Five For Friday: My Love-Hate (Mostly Love) Relationship With the Surface Pro

It’s a tablet, it’s a PC, it’s one of the most underrated pieces of collaborative tech out there. I wholeheartedly love my Microsoft Surface Pro. That’s not in spite of being an artist and a geek, but BECAUSE I am these things. The Surface Pro – a new more powerful version was announced by Microsoft earlier this week – has been a fabulous machine for me.

Yet, some things about my Surface Pro make we want to pull my hair out. Why, you ask?

5. It’s Been Horribly Advertised

Some of you may have never seen a Microsoft Surface in real life. Never fear: if you’ve seen a weird commercial in the past year where a bunch of dancers run around throwing some tablet looking thing in the air while kind of using it, you’ve seen it.

There’s a lot going on in that ad, apart from – you know – actual product use. Microsoft wanted the Surface to be this amazing innovation that blended tablet and PC together into the ultimate product. Shockingly, flexible and hip dancers tossing Surfaces around like softballs while occasionally tapping the screens fail to convey any of that.

Now these ads did fairly well in terms of looking cool and capturing peoples’ attentions. However, did they actually sell Surfaces? Not exactly. The word abysmal comes to mind when you see the numbers.

4. Consumers Are Too Into Weight

I’m not talking about your body image, I’m talking about the weight of portable devices. We’re so into the
thinnest, lightest tablet, that when something comes along with some meatier guts we tend to dismiss them.

In a category filled with anorexic models, the Surface Pro is certifiably chunky. It comes in at 2 lbs, which to a lot of people sounds incredibly heavy (the iPad mini is less than a pound.) It’s also noticeably thicker at a little over half an inch. In a world of super-light, ultra-thin tablets, it’s huge. But that’s only because it houses impressive guts that allow a full operating system (Windows 8) to run within it’s 10.8″ x 6.8″ dimensions. It’s a full-blown computer packed in that cool magnesium case. You can run anything from Office Suite to Photoshop with relative ease. Thinner isn’t always better with tech.

3. Artists Are A Niche Market (That Aren’t Being Tapped)

Pressure sensitivity on a touchscreen is an important need for artists and designers. For ages, artists, some of Apple’s staunchest loyalists, have cried out for some type of sensitivity on the iPad screen that they wouldn’t have to buy from a third party.

The fact that Microsoft felt it should include pressure-sensitivity on the Surface was flattering to us. With the free Wacom driver available for the Surface Pro, the sensitivity is akin to a Wacom Intuos 3, giving you a professional drawing tool to work with. After playing around with one for a few hours either in Photoshop or Sketchbook Pro, you’ll probably agree that everyone should have a Surface Pro for industry work. They’re just that good.

However, not many artists are scrambling for a Surface Pro, mostly because it’s not being marketed to them. Granted, there are people like Penny Arcade’s Mike Krahulik who were given the Pro to review from an artist/designer point of view (Mike gave it his approval). That angle hasn’t been pursued as effectively as it could be by the Surface Pro marketing team.

There are artists I know who have heard vaguely about the Surface Pro’s capabilities, but aren’t fully aware of them. Yet when the Wacom Companion debuted, they all instantly fawned over it. That’s despite the Wac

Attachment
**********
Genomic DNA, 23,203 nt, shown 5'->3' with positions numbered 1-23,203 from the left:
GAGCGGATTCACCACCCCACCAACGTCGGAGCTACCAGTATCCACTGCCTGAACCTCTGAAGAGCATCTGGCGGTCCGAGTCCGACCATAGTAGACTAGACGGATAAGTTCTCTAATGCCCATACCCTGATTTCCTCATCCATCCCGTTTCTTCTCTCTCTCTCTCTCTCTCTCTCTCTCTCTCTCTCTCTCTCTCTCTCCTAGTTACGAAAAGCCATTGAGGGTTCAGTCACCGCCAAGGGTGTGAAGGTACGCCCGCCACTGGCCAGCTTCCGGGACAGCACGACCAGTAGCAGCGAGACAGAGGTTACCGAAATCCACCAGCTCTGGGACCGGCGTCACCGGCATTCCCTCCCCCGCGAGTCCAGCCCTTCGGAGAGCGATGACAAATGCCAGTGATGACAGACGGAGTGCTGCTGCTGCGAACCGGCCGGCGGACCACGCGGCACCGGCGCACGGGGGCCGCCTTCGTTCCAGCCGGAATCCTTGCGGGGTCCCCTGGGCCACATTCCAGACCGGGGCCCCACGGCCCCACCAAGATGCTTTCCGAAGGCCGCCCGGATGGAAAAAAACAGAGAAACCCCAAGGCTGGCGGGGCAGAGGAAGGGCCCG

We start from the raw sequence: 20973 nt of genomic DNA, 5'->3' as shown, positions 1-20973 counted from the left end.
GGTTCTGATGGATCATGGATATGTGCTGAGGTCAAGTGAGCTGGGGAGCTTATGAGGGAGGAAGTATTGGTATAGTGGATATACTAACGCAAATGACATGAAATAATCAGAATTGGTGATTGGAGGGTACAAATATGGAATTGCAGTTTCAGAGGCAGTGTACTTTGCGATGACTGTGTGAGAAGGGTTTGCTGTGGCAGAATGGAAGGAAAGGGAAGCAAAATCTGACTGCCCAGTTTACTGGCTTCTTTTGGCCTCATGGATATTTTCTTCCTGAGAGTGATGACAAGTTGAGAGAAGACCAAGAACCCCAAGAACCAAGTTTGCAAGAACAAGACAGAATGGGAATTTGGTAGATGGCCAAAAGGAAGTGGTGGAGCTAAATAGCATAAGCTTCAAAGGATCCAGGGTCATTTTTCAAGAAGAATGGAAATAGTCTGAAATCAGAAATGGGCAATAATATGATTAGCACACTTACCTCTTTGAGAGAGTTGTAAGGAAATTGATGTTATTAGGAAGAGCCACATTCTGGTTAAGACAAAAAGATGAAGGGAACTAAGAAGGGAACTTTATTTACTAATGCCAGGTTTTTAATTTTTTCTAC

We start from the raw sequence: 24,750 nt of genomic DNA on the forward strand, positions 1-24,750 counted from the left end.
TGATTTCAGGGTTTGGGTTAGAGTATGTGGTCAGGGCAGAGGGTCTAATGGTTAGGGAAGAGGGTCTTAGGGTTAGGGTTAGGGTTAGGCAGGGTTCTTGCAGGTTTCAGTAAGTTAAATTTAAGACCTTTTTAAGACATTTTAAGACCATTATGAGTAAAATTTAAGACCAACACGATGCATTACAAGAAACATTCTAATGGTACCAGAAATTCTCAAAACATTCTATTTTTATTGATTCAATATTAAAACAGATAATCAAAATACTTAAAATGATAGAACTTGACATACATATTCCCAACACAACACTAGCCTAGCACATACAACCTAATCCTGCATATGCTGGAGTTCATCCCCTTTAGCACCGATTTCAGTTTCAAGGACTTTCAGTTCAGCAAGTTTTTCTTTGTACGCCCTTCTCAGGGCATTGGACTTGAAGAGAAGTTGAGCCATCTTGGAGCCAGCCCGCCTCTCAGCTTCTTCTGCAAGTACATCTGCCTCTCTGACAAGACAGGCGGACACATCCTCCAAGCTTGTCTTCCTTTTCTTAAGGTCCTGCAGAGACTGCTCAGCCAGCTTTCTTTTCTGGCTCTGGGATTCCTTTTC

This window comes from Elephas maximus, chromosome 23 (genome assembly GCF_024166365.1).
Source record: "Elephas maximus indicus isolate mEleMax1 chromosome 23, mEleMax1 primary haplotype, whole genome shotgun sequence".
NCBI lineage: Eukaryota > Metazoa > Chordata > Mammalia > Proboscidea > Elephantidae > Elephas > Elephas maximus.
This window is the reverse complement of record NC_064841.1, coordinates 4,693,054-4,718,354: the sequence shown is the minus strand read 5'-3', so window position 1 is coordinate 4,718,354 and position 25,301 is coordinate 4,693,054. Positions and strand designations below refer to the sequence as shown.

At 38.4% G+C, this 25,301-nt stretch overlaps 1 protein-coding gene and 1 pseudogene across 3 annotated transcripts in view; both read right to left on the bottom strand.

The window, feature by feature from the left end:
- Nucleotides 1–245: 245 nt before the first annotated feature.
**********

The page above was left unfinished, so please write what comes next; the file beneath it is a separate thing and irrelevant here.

om Companion, IMHO, lacking features and portability, while also being ludicrously overpriced.

2. It’s Impossible To Tear Down (and Upgrade)

I’m not a huge hardware geek, but I like to be able to open up my gear and swap memory and RAM as well as perform basic maintenance when necessary. A quick upgrade (or even a blast of canned air into the dusty guts) can really extend the life of your aging gadget. If you’re at all handy with a screwdriver, you can usually keep yourself from losing a wad of cash over “installation fees”.

The Pro is a beast to open up. It’s held together by a ton of glue and screws. How many screws? More than 90. It is horrible, near impossible to tear down, with one of the worst tear down ratings. There is no way to easily open it up and swap out the most basic of hardware. 

1. The Surface Pro 2 Was Just Unveiled, & I Want One
You guys, they just unveiled the Surface Pro 2, and it looks
pretty amazing. Let’s start with the add-ons, which work with both versions of the Surface Pro. There’s a desktop dock that turns the Pro into a proper desk workhorse, a fancy new keyboard cover that extends the Pro’s battery life, and the Web-based Office 365, which allows you to share and co-edit Office documents with co-workers and business partners.

Back to the Surface Pro 2: they’ve doubled the RAM on the base models from 2 GB  to 4 GB, with the higher-end models now sporting 8 GB of RAM. The priciest Pro 2s will have 512 GB of Solid State Drive storage. All Surface Pro 2s will come with an upgraded 4th-generation Intel® Core™ i5 Processor for longer run time.

My problem? I bought a Generation One Surface Pro just four months ago.

Yeah, the First Generation Surface Pro was put out on the market February 9th of this year. Meaning it’s only been 9 months between hardware generations. Frustrated much? I know Microsoft is eager to improve upon its first generation Pro, but not giving early adopters like me the time to appreciate their purchase is aggravating. I hope the Surface Pro 2 will stick around longer than it’s predecessor.

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